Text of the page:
Richard Kell Sundials and Handtools

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Design Gallery 2

Marine Steam Engine

Model Marine Steam Engine

I made this model marine steam engine around 1985/87 based upon the Edgar T. Westbury design for his 'Diagonal Paddle Engine' as published in the' Model Engineer' magazine of circa 1956. Business wasn't too busy in the mid 1980's so I had the crazy idea to make a batch of five! A first class design with lots of atmosphere without too much endless detail.  You will see on my model paddle wheel page I am/was able to offer the paddle wheel components in kit form to other model engineers.

The diagonal paddle engine as illustrated here in its uncompleted form incorporates several constructional changes, I cannot hwelp but 'improve' ... I was taught to think at Hardys ! The main mod being frames of 1/8 inch brass sheet thereby providing me with an accurate and flat datum to build the engines up from, no way could I work from the aluminium frames as supplied by the castings people. I suppose that’s the toolmaker in me, again its my training. All motion pins in this version are hardened and tempered silver steel, with hindsight I would use case hardened mild steel. I am pleased with the eccentric rods, which look very 'dainty' and I also made an effort to make a better looking bearing keep than is usually fitted. I'm very keen on fitting the appropriate studding and nuts as would be typical full size practice, I doubt you'll ever see many slotted screws in any of my model engineering projects. I even made the recommended silver steel three bladed milling cutter to machine all three cylinder ports in one go. See my model paddle wheel page for kits of parts to construct the matching paddle wheels.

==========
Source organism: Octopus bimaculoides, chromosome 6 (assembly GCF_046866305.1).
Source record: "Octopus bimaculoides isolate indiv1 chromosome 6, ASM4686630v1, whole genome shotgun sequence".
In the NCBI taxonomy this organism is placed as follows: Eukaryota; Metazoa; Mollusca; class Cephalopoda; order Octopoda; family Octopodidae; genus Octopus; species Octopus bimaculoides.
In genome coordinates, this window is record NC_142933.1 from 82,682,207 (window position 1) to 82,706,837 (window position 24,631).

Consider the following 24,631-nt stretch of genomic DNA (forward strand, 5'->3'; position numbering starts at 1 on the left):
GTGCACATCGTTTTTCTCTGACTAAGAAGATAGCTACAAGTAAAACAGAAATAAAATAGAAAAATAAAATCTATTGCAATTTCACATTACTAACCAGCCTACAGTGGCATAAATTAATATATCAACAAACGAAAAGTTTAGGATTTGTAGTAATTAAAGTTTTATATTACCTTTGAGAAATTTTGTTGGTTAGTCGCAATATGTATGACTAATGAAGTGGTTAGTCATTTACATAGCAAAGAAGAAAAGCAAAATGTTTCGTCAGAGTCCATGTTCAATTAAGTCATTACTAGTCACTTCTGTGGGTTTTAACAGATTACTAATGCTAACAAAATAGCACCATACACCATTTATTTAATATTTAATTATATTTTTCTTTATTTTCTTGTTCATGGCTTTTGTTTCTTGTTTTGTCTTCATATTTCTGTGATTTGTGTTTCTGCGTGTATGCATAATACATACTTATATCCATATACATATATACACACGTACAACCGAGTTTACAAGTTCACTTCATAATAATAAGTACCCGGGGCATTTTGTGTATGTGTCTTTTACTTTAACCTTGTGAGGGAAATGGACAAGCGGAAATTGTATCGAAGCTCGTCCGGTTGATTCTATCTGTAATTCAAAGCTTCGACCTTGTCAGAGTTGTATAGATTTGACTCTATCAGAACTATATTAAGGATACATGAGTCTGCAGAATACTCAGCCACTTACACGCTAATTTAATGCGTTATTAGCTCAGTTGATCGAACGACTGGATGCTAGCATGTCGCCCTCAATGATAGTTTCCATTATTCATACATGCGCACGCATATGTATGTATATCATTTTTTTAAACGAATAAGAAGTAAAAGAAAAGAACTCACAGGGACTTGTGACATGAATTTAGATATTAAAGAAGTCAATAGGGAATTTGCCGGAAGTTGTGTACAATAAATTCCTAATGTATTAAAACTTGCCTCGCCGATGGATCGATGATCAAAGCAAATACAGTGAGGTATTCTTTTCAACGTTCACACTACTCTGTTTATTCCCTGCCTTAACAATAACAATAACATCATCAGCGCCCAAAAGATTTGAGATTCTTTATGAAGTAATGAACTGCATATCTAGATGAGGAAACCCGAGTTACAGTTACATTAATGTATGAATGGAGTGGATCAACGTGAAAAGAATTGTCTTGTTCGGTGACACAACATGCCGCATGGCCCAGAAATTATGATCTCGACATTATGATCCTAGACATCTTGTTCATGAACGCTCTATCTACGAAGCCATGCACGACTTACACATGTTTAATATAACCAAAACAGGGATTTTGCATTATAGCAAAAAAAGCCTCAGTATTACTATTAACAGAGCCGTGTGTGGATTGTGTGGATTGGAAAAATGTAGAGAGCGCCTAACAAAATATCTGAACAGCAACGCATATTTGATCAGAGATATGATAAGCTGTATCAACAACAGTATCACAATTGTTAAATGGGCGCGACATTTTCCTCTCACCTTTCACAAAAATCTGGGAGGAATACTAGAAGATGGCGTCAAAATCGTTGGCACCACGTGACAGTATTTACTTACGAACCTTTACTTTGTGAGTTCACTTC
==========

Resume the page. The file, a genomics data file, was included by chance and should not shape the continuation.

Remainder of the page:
18th Century Bow Drills

18th Century Bow Drills

I found illustrations of these eighteenth century bow drills and associated ratchet/ bow handles in Bergeron’s 'Manuel du Tourner' of 1816. I'd been suggested this book; when I was about fifteen years old along with about a dozen other titles by the man I was intending to serve my apprenticeship with, I never got to start the apprenticeship with him (probably just as well). However the reading list was invaluable, such gems as Holtzapffel’s five volume 'Turning and Mechanical Manipulation', long before the low cost reprints became available. In the photograph I've forgotten to include the steel bows which fit into the ratchet handles, I forged these myself from old lorry axle spring, all this when I was about twenty years old - I must have been very keen!; The ratchet wheels were made by me, at the time I was exploring ways of making clock wheels and pinions therefore any excuse to cut a toothed wheel. You will see that one thumbscrew is English pattern, the other is French. The handles are the same material as I used for the shoulder plane infill, an excellent piece of rosewood given to me by an ex work colleague at Hardys.

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